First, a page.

by W. J. Charlton, M. D.

An intermediate step in this transformation is found in Cocks’s Japan Journal, passim, e.g., ii. 89 : “But that which I tooke most note of was of the liberalitee and devotion of these heathen people, who thronged into the Pagod in multetudes one after another to cast money into a littel chapell before the idalles, most parte…being gins or brass money, whereof 100 of them may vallie som 10d. str., and are about the bignes of a 3d. English money.”

CASHEW, s. The tree, fruit, or nut of the Anacardium occidentale, an American tree which must have been introduced early into India by the Portuguese, for it was widely diffused apparently as a wild tree long before the end of the 17th century, and it is described as an Indian tree by Acosta, who wrote in 1578. Crawfurd also speaks of it as abundant, and in full bearing, in the jungly islets of Hastings Archipelago, off the coast of Camboja (Emb. to Siam, &c., i. 103) [see Teele’s note on Linschoten, Hak. Soc. ii. 27]. The name appears to be S. American, acajou, of which an Indian form, kaju, [and Malay gajus], have been made. The so-called fruit is the fleshy top of the peduncle which bears the nut. The oil in the shell of the nut is acrid to an extraordinary degree, whilst the kernels, which are roasted and eaten, are quite bland. The tree yields a gum imported under the name of Cadju gum.

1578.—“This tree gives a fruit called commonly Caiu ; which being a good stomachic, and of good flavour, is much esteemed by all who know it.…This fruit does not grow everywhere, but is found in gardens at the city of Santa Cruz in the Kingdom of Cochin.”—C. Acosta, Tractado, 324 seqq.

1598.—“Cajus groweth on trees like apple-trees, and are of the bignes of a Peare.”—Linschoten, p. 94 ; [Hak. Soc. ii. 28].

[1623.—P. della Valle, Hak. Soc. i. 135, calls it cagiu.]

1658.—In Piso, De Indiae utriusque Re Naturali et Medicâ, Amst., we have a good cut of the tree as one of Brasil, called Acaibaa “et fructus ejus Acaju.”

1672.—“…il Cagiu.…Questo è l’Amandola ordinaria dell’ India, per il che se ne raccoglie grandissima quantità, essendo la pianta fertilissima e molto frequente, ancora nelli luoghi più deserti et inculti.”—Vincenzo Maria, 354.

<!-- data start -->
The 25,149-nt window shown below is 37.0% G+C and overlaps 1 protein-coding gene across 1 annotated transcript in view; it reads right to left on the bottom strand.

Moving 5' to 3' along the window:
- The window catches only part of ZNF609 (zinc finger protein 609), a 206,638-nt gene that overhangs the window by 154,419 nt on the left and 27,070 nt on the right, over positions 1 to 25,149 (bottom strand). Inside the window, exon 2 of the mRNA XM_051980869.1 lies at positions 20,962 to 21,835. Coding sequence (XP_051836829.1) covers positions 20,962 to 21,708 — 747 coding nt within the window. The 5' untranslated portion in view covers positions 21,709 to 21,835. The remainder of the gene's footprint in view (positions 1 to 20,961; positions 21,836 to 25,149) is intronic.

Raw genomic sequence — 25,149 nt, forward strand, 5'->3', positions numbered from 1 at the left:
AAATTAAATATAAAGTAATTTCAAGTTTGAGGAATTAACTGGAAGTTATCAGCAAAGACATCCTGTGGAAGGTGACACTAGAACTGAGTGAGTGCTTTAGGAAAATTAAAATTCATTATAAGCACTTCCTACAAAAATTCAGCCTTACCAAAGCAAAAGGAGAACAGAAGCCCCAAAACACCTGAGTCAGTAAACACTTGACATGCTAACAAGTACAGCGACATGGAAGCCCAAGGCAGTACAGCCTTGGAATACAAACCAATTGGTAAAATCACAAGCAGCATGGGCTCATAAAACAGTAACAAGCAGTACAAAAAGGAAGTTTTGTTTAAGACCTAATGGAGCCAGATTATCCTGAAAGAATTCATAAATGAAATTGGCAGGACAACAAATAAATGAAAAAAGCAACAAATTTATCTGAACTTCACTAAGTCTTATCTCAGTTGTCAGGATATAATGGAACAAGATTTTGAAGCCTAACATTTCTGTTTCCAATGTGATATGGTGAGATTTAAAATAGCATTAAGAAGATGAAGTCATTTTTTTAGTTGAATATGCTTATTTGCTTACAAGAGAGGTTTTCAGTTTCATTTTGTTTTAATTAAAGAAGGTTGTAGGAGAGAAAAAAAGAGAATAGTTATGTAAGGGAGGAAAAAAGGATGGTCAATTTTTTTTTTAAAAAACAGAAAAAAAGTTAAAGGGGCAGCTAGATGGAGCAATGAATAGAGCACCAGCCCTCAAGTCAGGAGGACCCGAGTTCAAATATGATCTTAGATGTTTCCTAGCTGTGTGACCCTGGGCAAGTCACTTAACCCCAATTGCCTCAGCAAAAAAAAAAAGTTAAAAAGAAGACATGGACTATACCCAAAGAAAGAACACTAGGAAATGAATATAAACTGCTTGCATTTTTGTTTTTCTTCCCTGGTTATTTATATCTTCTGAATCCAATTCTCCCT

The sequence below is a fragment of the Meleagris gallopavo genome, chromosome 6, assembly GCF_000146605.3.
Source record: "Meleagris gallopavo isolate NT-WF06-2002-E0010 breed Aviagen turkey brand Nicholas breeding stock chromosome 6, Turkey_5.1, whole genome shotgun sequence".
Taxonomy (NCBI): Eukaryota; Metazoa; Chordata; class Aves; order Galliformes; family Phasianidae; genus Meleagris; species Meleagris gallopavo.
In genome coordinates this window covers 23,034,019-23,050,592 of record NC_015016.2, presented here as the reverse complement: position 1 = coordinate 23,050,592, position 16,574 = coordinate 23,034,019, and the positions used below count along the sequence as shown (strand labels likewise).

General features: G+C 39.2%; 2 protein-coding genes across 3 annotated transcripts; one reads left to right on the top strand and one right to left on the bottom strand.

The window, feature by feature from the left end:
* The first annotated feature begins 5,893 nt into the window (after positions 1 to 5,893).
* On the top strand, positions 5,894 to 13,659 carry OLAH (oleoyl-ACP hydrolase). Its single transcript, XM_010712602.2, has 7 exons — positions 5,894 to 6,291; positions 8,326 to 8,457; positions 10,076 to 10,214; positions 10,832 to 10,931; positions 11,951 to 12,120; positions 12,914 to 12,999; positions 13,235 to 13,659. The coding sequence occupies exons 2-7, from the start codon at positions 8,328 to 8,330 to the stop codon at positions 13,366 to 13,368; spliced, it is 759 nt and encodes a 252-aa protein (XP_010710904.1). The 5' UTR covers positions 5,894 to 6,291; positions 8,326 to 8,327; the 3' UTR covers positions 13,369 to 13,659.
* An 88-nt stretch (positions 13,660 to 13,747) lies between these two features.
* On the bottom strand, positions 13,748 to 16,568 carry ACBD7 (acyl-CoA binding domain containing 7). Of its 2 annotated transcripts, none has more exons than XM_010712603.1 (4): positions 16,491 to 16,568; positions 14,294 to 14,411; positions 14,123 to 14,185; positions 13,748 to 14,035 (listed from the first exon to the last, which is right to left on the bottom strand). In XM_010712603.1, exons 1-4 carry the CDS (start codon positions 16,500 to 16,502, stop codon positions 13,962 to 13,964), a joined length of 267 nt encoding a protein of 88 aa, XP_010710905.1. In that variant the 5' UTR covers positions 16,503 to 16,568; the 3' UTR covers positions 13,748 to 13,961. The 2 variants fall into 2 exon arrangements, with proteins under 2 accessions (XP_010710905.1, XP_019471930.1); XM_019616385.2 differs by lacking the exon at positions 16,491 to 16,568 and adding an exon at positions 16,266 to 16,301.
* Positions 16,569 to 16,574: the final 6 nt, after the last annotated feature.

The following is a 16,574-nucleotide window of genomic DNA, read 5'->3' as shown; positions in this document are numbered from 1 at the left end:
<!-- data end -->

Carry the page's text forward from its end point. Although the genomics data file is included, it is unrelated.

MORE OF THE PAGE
1673.—Fryer describes the tree under the name Cheruse (apparently some mistake), p. 182.

1764.— “…Yet if The Acajou haply in the garden bloom…”Grainger, iv.

[1813.—Forbes calls it “the chashew- apple,” and the “cajew-apple.”—Or. Mem. 2nd ed. i: 232, 238.]

c. 1830.—“The cashew, with its apple like that of the cities of the Plain, fair to look at, but acrid to the taste, to which the far-famed nut is appended like a bud.”— Tom Cringle, ed. 1863, p. 140.

1875.—“Cajoo kernels.”—Table of Customs Duties imposed in Br. India up to 1875.

CASHMERE, n.p. The famous valley province of the Western Himalaya, H. and P. Kashmir, from Skt. Kasmira, and sometimes Kasmira, alleged by Burnouf to be a contraction of Kasyapamira. [The name is more probably connected with the Khasa tribe.] Whether or not it be the Kaspatyrus or Kaspapyrus of Herodotus, we believe it undoubtedly to be the Kaspeiria (kingdom) of Ptolemy. Several of the old Arabian geographers write the name with the guttural k, but this is not so used in modern times.

c. 630.—“The Kingdom of Kia-shi-mi-lo (Kasmira) has about 7000 li of circuit. On all sides its frontiers are surrounded by mountains ; these are of prodigious height ; and although there are paths affording access to it, these are extremely narrow.”— Hwen T’sang (Pel. Bouddh.) ii. 167.

c. 940.—“Kashmir…is a mountainous country, forming a large kingdom, containing not less than 60,000 or 70,000 towns or villages. It is inaccessible except on one side, and can only be entered by one gate.” —Mas’udi, i. 373.

1275.—“Kashmir, a province of India, adjoining the Turks ; and its people of mixt Turk and Indian blood excel all others in beauty.”—Zakariya Kazvini, in Gildemeister, 210.

1298.—“Keshimur also is a province inhabited by a people who are idolaters and have a language of their own…this country is the very source from which idolatry has spread abroad.”—Marco Polo, i. 175.

1552.—“The Mogols hold especially towards the N.E. the region Sogdiana, which they now call Queximir, and also Mount Caucasus which divides India from the other Provinces.”—Barros, IV. vi. 1.

1615.—“Chishmeere, the chiefe Citie is called Sirinakar.”—Terry, in Purchas, ii. 1467 ; [so in Roe’s Map, vol. ii. Hak. Soc. ed. ; Chismer in Foster, Letters, iii. 283].

1664.—“From all that hath been said, one may easily conjecture, that I am somewhat charmed with Kachemire, and that I pretend there is nothing in the world like it for so small a kingdom.”—Bernier, E. T. 128 ; [ed. Constable, 400].


“A trial of your kindness I must make;
Though not for mine, so much as virtue’s sake,
The Queen of Cassimere…”

  By PanEris using Melati.

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